The Way Out

By Joanna Hoyt

Mwebum and Dad are arguing again downstairs. They think I’m asleep. I can’t sleep. I wriggle down under the blankets and put my pillow over my head and hug the doll Mum made me, but I can still hear. I won’t call for them. I don’t want them to come into my room with their downstairs nighttime voices.

There are other sounds downstairs. They aren’t very loud, I can just barely hear them, but they’re nasty. I can imagine the things that make those sounds—slimy shapeless blobs dragging themselves around. But those are downstairs things. They won’t come upstairs. They won’t. That noise wasn’t from my door, it was from downstairs, all the way down, it just sounded funny because of this pillow over my head….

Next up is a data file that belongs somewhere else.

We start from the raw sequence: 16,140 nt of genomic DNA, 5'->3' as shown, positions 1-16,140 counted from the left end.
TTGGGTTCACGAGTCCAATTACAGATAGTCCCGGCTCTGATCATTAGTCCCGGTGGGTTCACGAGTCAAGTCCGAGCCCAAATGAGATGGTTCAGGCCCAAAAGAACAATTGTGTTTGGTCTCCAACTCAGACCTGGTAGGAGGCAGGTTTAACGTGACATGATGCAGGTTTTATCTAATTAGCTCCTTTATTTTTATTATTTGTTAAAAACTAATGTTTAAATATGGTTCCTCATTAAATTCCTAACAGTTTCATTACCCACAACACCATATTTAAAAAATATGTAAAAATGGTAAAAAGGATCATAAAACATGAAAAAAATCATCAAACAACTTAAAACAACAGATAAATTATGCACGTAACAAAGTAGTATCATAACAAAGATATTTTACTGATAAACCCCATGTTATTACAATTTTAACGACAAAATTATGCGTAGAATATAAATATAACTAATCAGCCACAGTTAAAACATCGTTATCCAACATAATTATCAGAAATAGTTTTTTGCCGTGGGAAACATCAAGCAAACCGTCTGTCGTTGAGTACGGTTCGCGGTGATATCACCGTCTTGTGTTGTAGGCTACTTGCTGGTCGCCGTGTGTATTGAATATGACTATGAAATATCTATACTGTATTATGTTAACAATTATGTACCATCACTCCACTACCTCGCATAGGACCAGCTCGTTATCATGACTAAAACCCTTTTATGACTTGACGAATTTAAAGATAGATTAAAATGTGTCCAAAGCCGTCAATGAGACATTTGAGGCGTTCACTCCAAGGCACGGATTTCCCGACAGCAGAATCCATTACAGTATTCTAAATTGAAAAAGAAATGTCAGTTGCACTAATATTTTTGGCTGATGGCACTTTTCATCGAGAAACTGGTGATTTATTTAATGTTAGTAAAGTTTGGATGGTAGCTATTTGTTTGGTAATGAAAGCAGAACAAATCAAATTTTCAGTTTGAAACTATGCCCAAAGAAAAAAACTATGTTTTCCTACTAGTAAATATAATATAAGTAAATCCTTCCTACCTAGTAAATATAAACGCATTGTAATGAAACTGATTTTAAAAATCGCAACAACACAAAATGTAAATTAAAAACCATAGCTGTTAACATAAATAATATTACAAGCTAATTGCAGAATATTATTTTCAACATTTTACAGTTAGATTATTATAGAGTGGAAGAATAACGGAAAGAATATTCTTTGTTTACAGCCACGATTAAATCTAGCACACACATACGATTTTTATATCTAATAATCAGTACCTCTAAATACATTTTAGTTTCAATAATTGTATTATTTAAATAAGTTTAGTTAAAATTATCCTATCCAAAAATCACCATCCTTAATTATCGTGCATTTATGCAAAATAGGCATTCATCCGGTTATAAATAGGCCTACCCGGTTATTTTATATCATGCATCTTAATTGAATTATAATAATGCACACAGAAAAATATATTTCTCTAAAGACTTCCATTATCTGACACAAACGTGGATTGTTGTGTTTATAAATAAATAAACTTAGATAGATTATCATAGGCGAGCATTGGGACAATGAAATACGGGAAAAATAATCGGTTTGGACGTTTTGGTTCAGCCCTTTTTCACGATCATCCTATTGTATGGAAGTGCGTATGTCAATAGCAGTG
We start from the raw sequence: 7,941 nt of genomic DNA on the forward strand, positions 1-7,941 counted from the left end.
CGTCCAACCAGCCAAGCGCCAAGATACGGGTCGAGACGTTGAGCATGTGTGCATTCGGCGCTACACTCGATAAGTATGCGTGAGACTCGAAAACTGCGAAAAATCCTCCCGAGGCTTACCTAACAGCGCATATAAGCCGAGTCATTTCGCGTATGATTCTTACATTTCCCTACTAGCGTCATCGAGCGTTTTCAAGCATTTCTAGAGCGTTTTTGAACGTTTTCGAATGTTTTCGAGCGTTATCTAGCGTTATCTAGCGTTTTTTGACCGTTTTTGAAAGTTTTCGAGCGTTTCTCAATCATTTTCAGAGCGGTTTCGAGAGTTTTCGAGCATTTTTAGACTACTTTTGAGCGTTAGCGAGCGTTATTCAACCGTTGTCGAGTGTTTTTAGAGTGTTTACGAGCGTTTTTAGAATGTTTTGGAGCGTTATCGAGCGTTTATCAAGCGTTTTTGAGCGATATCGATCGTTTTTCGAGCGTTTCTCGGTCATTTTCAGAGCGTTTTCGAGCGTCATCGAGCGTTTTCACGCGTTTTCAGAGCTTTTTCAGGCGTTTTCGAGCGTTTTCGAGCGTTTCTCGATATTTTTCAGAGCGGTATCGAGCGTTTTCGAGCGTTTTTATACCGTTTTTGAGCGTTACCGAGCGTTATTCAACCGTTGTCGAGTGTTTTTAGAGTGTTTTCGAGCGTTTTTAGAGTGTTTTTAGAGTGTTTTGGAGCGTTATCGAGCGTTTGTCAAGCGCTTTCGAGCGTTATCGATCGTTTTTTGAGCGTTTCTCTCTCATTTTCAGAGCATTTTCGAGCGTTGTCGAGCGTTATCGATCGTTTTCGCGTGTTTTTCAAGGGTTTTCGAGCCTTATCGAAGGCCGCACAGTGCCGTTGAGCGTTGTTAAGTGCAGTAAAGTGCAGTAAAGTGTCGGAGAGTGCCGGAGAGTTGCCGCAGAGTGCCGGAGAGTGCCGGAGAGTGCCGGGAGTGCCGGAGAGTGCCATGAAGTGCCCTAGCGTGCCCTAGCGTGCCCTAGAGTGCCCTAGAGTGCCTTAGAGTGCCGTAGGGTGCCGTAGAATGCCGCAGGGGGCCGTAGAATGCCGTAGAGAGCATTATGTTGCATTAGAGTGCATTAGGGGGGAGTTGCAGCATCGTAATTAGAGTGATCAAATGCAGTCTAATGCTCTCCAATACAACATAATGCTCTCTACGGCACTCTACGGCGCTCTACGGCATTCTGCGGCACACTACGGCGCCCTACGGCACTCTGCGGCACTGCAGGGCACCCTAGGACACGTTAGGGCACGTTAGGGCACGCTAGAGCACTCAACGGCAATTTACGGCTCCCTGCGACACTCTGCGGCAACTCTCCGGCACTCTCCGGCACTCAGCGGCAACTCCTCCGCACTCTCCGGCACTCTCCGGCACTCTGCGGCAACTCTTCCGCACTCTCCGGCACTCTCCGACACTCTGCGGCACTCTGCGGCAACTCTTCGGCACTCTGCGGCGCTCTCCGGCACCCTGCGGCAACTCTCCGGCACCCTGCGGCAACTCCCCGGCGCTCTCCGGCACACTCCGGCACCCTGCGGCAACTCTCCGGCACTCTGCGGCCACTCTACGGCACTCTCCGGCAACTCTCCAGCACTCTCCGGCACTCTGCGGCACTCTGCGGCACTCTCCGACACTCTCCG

I uncover my head, cup my hands together and hold them up so my soul can come back from listening at the door and land in them. I can’t see it in the dark, but I know what it must look like. Not a big white bird like the Holy Spirit in my Bible with the pictures. A sparrow, dusty brown and small but old enough to fly.

I put my hands over my ear, let the bird fly into my head, away from the dark and the sound of their voices, toward the safe places I made in my mind. I fly in and in until I can feel the wind thrumming under my wings and see the green slope of the place with the horses.

Here come the horses down over the hill, black and brown and gray and golden, long tails streaming behind them. I can smell their sweat as they run under me. When I used to come here as a girl I sat on their backs to ride them. It was hard getting up, but once I was up I never fell off, even when we went like the wind through long grass swishing against my legs. Now I don’t have to climb, I just flutter down and grip the lead mare’s tossing black mane with my bird feet. I don’t weigh anything, I don’t slow her down as she gallops away.